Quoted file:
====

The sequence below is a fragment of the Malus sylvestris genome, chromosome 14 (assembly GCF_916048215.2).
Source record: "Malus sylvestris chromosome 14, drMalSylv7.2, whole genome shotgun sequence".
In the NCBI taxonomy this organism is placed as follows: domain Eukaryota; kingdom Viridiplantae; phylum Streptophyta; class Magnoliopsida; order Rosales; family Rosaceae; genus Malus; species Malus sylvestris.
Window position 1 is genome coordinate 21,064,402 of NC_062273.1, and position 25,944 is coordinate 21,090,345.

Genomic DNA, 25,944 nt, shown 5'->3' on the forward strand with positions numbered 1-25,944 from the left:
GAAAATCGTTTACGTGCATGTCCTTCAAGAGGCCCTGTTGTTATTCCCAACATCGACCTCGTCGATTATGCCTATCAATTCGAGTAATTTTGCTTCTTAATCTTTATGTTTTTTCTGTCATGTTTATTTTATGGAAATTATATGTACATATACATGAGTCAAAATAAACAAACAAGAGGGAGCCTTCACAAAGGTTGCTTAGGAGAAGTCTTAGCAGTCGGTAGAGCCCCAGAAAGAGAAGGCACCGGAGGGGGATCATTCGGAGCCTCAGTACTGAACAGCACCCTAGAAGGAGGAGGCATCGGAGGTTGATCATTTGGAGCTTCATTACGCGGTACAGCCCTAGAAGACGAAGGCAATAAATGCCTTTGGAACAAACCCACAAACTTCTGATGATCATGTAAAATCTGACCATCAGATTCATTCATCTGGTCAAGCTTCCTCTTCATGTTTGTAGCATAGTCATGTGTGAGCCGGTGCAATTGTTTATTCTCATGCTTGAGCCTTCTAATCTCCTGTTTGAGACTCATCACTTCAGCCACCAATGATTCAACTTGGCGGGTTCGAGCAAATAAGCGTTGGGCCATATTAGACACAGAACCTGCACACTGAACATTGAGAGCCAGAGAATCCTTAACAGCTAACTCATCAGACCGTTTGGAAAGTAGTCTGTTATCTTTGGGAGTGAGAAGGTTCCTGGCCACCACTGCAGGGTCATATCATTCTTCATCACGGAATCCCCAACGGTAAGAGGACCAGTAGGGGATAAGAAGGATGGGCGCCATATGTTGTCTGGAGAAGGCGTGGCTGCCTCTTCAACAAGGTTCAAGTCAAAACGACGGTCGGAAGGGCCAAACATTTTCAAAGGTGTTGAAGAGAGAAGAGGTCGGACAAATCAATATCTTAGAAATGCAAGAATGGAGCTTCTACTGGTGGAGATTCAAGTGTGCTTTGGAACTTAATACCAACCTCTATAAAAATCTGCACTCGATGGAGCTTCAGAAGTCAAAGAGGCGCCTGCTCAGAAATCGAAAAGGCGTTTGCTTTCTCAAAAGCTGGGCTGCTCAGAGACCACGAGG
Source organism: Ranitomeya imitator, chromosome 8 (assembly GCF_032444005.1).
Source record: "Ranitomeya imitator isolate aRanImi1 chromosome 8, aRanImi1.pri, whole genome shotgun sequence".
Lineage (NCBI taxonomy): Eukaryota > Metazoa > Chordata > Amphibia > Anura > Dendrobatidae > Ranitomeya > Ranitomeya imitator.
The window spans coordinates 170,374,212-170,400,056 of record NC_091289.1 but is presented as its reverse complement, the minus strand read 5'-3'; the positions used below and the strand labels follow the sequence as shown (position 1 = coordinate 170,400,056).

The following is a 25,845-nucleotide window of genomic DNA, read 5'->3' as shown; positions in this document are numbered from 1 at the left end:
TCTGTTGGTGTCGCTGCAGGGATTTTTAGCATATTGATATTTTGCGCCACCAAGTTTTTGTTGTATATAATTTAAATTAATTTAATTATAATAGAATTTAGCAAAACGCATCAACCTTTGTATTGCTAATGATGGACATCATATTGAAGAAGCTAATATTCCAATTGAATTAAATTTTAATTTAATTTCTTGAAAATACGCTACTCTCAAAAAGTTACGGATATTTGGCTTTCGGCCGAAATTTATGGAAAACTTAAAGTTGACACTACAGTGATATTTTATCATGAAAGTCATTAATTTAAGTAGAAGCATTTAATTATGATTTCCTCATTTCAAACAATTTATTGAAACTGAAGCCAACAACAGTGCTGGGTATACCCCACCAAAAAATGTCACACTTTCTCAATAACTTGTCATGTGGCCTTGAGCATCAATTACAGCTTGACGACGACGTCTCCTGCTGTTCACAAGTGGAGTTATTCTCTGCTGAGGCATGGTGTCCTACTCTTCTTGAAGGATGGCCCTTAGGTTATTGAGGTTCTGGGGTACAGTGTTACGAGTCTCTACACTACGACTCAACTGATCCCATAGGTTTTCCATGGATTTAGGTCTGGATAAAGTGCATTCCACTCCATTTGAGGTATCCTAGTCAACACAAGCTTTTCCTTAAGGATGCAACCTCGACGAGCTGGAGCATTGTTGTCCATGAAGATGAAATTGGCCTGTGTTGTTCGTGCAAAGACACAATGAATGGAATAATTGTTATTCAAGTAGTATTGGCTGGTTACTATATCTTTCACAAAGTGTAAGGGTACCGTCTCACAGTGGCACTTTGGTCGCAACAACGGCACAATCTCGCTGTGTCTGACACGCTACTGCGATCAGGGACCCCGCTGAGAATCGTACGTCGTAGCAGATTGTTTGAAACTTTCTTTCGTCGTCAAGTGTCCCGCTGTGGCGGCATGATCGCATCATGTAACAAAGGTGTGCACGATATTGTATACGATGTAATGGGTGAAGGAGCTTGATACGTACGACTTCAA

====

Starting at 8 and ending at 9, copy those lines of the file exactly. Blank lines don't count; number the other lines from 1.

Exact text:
Source record: "Ranitomeya imitator isolate aRanImi1 chromosome 8, aRanImi1.pri, whole genome shotgun sequence".
Lineage (NCBI taxonomy): Eukaryota > Metazoa > Chordata > Amphibia > Anura > Dendrobatidae > Ranitomeya > Ranitomeya imitator.